The 3rd Annual Conference of the China EV100 Forum was held from 14th – 15th January 2017 in Beijing. This year’s forum theme was “Upgrade Core Technology, Innovation Leads the Future”. Ministers from different government bodies, decision makers from local governments, think tanks, research institutes and relevant industries discussed the development strategies, policies and the future market development of EVs in China. The main discussion topics can be summarized as follows:
China is the largest EV market in the world with a total fleet of around 1 Million NEVs and 517.000 produced in 2016 (+50% compared to 2015). Experts agree that the market preparation phase is finished and the accelerated irreversible uptake of E-Mobility will now begin. The goal in China is to bring 80 Million NEVs on the streets and with a NEV share of 40% in the new sales by 2030.
The Chinese government pursues the strategy to firstly promote Battery Electric Vehicles (BEV), in order to develop a competitive battery industry. This knowhow will facilitate the preparation of the Plug-in Hybrid Electric Vehicles (PHEV) market later on. Until now, despite there is rapid development in the field of battery technology, a lot of R&D efforts still have to be done.
The goals to increase the energy density of batteries in series production to 200Wh/kg (twice the 2015 level) and to lower the costs to 1 RMB/Wh until 2020 seem realistic from today’s perspective. In the long run, the energy density needs to rise up to 350Wh/kg and the costs need to sink to 0.6 RMB/Wh. In this area, Japanese and Korean companies are considered to still have substantial advantages. Lightweight materials and the powertrain system are other areas, where high-end international competitors are still ahead of the Chinese industry.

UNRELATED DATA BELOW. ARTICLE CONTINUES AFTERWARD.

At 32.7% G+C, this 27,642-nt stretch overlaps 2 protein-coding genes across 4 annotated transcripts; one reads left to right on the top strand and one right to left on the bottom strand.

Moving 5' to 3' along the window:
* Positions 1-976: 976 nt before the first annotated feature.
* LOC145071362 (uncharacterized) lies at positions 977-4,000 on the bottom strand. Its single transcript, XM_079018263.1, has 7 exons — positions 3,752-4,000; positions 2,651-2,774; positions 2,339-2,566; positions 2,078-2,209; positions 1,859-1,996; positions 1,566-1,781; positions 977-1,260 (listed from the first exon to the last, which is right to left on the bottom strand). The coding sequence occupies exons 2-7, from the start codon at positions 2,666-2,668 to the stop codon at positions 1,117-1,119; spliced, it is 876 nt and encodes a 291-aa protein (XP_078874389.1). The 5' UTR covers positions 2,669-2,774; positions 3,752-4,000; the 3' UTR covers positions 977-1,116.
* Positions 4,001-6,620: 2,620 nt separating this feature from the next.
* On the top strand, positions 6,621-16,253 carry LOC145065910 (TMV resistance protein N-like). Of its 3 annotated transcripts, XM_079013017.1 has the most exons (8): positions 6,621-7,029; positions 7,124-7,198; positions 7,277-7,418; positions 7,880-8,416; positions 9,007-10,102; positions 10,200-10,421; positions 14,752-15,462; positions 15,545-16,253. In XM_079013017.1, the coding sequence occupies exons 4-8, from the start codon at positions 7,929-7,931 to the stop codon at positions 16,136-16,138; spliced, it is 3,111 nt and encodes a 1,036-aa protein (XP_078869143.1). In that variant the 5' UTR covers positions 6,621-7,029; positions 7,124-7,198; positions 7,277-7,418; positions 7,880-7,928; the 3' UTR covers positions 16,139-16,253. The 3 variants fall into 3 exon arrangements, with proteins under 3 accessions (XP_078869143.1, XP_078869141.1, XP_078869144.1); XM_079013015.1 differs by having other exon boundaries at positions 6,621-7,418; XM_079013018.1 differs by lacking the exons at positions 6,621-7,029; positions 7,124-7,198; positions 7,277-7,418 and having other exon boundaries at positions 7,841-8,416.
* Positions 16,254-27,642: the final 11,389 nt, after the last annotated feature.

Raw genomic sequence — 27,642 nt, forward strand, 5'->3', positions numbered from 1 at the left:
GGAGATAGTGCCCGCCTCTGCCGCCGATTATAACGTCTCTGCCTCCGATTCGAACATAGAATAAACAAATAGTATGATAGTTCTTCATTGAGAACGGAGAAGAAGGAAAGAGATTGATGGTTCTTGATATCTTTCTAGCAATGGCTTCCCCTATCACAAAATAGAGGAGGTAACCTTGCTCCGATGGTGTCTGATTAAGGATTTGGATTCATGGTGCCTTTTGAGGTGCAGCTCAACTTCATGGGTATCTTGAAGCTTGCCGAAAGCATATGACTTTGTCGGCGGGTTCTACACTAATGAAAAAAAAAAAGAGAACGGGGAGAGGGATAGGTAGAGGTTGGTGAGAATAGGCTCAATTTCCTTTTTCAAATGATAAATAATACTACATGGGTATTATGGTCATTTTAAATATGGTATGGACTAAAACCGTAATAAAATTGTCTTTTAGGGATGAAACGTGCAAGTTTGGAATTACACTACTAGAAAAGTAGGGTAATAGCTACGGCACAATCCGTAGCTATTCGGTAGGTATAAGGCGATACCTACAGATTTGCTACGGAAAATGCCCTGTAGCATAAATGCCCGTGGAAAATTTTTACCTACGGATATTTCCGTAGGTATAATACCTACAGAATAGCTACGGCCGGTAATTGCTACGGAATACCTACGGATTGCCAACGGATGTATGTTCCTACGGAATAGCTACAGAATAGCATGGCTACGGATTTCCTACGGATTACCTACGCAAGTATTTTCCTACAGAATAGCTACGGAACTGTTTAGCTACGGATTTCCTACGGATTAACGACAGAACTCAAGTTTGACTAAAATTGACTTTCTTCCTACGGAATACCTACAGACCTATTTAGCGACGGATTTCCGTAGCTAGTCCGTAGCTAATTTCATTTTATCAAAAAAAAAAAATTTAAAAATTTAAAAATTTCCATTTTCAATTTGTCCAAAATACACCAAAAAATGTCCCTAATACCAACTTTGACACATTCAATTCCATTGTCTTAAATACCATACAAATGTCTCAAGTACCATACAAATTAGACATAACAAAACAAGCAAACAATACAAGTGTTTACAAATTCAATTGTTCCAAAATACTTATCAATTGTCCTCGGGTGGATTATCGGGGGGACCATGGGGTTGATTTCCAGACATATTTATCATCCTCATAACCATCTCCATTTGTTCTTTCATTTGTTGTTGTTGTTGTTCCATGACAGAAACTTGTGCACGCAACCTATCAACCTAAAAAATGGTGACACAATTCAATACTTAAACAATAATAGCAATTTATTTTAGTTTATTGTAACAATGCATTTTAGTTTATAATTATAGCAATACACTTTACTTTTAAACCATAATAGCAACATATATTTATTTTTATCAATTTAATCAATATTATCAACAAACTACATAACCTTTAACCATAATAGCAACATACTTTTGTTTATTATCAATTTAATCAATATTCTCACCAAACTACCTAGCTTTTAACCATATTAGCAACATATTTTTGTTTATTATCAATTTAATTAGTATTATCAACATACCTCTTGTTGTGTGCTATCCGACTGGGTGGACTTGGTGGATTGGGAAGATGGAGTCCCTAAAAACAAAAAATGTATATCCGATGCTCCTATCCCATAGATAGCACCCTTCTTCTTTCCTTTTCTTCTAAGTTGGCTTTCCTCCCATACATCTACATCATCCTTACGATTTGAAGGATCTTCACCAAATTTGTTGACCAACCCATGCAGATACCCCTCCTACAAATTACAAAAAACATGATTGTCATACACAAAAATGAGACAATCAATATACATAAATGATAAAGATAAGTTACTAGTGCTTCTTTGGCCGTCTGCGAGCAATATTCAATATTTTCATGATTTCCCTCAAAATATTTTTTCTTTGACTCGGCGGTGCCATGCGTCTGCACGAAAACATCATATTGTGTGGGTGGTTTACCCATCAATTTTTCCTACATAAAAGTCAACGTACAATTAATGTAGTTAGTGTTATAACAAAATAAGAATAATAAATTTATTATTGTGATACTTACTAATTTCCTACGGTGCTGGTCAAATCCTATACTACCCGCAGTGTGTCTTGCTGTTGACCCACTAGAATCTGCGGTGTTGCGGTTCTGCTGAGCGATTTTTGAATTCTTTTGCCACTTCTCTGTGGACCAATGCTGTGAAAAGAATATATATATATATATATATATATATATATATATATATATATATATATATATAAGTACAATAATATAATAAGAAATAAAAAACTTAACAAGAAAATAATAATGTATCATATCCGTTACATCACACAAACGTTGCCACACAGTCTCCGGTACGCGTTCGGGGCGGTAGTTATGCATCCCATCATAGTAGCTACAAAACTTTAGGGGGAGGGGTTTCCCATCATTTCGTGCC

New Regulatory Frameworks
The new financial subsidy guidelines published by four ministries (MIIT, MoST, MoF and NDRC) (effective since 01.01.2017) will tighten technological requirements for NEVs, promote technology innovations and strengthen the competitiveness of the NEV sector. From 2020 the direct purchase subsidies will expire, and the future of the sales tax exemption is yet to be discussed, leading to the market phase out of uncompetitive manufacturers and surplus low-end producing capacities, whose survival depends on state subsidies.
Last year, more than 100.000 public charging points were built, resulting in an increase of more than 200% compared to 2015. Even though, the insufficient charging network remains an obstacle for a further market uptake of EVs. The Chinese government targets to further expand the charging network in residential areas and office buildings, improve the interoperability between charging stations, increase safety and technology standards and test new sustainable business models.
Connecting cars with the internet and using artificial intelligence technologies open up new opportunities for increasing traffic safety and energy efficiency. Through coordinated planning of R&D and the development of an appropriate legal framework it will be possible to promote innovation in the field of NEVs and intelligent traffic systems in the future. The long-term cooperation between OEMs (e.g. SAIC) and internet companies (e.g. Alibaba) are showcases of the development in China’s future automotive market.
The Role of GIZ
GIZ is a member of the EV 100 International Advisory Board that has been established in 2014. Along with international OEMs and leading Think Tanks, GIZ discusses regulations, policy recommendations and topics for future collaboration.
In a closed door round table with MIIT Vice Minister, Xin Guobin, Sandra Retzer, Head of Transport, GIZ China, had the chance to represent the diverse projects of collaboration between China and Germany on the topic of electro-mobility.
As at this year’s conference all ministers emphasised the importance of climate change, Sandra Retzer briefly presented the German Climate Action Plan 2050, that sets a target for the transport sector for the first time. Furthermore, she called on the Chinese government to combine the transition in the transport sector with an ambitious energy revolution, as the Chinese call their energy transition.